This review describes our current understanding of the signaling mechanisms that originate at plasma membrane receptors, go to mitochondria, and terminate with MPT inhibition. For space reasons, we have not discussed mechanisms for the prevention of apoptosis. For different perspectives, readers are referred to excellent reviews by other authors [1318].

2. Receptor-mediated signaling to open mitoKATP

2.1 Gi-protein coupled receptor (GPCR) pathways

Ischemic preconditioning (IPC) and ischemic postconditioning are receptor-mediated processes that are triggered by GPCR agonists released by the ischemic heart, primarily bradykinin, opioid peptides, and adenosine [19]. Other GPCR ligands, including acetylcholine, catecholemines, endothelin, and angiotensin II, are also cardioprotective [2024], but they were found not to be physiological triggers of IPC [14]. A composite diagram of the GPCR signaling pathways is given in Fig. 1. GPCR signaling has been extensively studied by Downey and Cohen and their coworkers, and is the subject of an excellent review by these authors [14]. It should be emphasized that each Gi-coupled receptor ligand triggers its own unique signaling cascade. Opioids and acetylcholine instigate transactivation of the epidermal growth factor receptor (EGFR), leading to downstream activation of phosphtidylinostitol 3-kinase (PI3-K) and Akt. Bradykinin also induces activation of PI3-K and Akt, but without transactivation of EGFR. These two pathways then converge and ultimately lead to mitoKATP opening and production of ROS. The adenosine signaling pathway has not yet been fully characterized. MitoKATP opening is not involved during the trigger phase of adenosine preconditioning (i.e., when 5-HD administration brackets adenosine perfusion) [25], but mitoKATP opening is required during the mediator phase (i.e., when 5-HD administration precedes ischemia) [2629].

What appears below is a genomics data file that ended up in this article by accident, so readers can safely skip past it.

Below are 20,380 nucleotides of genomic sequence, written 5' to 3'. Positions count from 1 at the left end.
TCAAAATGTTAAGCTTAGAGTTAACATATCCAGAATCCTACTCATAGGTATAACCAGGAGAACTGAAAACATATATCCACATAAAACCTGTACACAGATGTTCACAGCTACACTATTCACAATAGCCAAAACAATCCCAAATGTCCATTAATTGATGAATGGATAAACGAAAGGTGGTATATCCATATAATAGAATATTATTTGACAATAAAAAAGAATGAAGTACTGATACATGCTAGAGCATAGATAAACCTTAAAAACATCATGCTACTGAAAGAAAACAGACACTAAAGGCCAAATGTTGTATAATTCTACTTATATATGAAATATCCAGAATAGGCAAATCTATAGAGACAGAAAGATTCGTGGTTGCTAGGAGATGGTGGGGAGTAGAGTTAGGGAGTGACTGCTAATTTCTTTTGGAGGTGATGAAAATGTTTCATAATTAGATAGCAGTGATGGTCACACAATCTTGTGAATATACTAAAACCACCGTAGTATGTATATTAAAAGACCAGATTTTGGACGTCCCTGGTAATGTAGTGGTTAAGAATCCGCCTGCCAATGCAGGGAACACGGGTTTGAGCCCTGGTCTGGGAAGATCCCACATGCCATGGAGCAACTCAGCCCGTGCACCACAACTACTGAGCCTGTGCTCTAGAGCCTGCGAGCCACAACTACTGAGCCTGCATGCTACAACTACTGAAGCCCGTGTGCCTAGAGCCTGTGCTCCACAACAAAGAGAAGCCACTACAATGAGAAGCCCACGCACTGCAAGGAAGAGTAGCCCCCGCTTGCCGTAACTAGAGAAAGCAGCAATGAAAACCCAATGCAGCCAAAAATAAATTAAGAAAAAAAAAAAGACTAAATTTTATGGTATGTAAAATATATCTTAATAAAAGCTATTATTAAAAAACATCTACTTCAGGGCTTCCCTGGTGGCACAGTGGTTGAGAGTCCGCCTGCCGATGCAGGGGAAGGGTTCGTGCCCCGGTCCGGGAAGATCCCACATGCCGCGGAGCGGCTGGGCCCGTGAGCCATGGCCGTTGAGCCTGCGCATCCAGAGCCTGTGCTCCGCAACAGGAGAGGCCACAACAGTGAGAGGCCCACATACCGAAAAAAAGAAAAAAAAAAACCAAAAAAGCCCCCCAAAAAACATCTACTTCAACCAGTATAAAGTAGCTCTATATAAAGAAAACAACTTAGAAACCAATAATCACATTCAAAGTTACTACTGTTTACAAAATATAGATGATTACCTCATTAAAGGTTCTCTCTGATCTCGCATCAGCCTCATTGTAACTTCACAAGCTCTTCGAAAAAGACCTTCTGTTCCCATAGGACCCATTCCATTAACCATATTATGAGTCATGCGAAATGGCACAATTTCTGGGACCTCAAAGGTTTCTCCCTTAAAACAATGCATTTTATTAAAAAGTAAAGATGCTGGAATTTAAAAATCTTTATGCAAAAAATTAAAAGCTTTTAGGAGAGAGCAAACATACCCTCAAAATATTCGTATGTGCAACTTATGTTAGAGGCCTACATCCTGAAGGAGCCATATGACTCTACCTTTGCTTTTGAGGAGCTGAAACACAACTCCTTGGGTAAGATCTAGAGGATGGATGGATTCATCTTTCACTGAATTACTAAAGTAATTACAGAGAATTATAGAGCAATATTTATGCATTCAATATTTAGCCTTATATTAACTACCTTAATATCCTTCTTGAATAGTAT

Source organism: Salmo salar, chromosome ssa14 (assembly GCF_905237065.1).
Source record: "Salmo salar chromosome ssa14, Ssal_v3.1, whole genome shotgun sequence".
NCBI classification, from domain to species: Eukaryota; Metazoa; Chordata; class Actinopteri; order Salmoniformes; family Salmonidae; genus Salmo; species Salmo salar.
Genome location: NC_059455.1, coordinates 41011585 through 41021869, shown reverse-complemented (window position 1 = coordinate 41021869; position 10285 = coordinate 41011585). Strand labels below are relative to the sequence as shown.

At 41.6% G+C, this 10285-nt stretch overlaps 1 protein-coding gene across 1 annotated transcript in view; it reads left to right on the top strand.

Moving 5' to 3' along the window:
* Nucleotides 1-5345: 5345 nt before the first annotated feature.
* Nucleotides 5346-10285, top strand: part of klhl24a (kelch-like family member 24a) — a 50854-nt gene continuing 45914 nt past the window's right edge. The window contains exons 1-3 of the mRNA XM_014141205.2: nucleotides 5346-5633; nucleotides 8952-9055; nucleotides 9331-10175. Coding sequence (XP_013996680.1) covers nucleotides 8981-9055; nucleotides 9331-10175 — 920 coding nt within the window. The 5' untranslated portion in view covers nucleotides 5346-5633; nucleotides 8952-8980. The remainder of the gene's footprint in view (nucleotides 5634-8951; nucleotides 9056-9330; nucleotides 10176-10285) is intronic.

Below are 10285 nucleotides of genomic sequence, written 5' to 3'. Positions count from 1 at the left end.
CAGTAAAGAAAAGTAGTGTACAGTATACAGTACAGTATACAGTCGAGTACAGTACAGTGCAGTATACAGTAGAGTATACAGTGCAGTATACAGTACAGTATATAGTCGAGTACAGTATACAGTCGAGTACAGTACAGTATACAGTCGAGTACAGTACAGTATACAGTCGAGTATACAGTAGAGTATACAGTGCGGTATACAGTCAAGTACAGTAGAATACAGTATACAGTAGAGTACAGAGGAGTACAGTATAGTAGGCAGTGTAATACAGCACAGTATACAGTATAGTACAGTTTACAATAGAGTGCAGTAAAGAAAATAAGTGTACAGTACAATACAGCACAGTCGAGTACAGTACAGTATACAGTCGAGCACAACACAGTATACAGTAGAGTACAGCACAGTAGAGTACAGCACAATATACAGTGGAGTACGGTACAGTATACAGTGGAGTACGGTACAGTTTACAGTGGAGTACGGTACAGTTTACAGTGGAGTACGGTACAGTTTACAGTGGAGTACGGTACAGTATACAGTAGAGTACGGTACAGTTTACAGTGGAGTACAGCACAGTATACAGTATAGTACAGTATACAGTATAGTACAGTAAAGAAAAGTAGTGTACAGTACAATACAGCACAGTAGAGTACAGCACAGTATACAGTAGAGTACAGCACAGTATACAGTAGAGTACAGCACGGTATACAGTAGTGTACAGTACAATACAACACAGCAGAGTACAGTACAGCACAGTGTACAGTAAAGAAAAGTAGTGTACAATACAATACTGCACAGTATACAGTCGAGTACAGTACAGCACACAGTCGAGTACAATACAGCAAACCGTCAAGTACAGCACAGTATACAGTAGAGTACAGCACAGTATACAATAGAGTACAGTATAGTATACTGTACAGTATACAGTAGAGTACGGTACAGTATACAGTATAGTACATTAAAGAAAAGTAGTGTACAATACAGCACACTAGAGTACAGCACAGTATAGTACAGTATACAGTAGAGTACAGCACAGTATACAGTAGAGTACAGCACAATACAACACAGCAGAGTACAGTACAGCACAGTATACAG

Figure 1
GPCR-mediated signaling to mitochondria

Protection afforded by all of the trigger substances is blocked by PKC inhibitors, and PKC, probably PKCε, is thought to be a common target of cardioprotective signaling [14]. It has been difficult to localize the critical PKCε, because multiple PKCε isoforms participate in cardioprotection [30]. In ouabain signaling, PKCε acts proximally in conjunction with EGFR transactivation [31]. The adenosine A1 receptor is believed to directly stimulate PLC and PLD to activate PKC [21]. These PKCs are cytosolic. As discussed below, two PKCε isoforms regulate mitoKATP and MPT at the level of the inner mitochondrial membrane [32]. Thus, the physiological effect of PKCε activation depends entirely on its location and not on its biochemistry, which appears to be invariant.

2.2 Non-GPCR pathways of protection - digitalis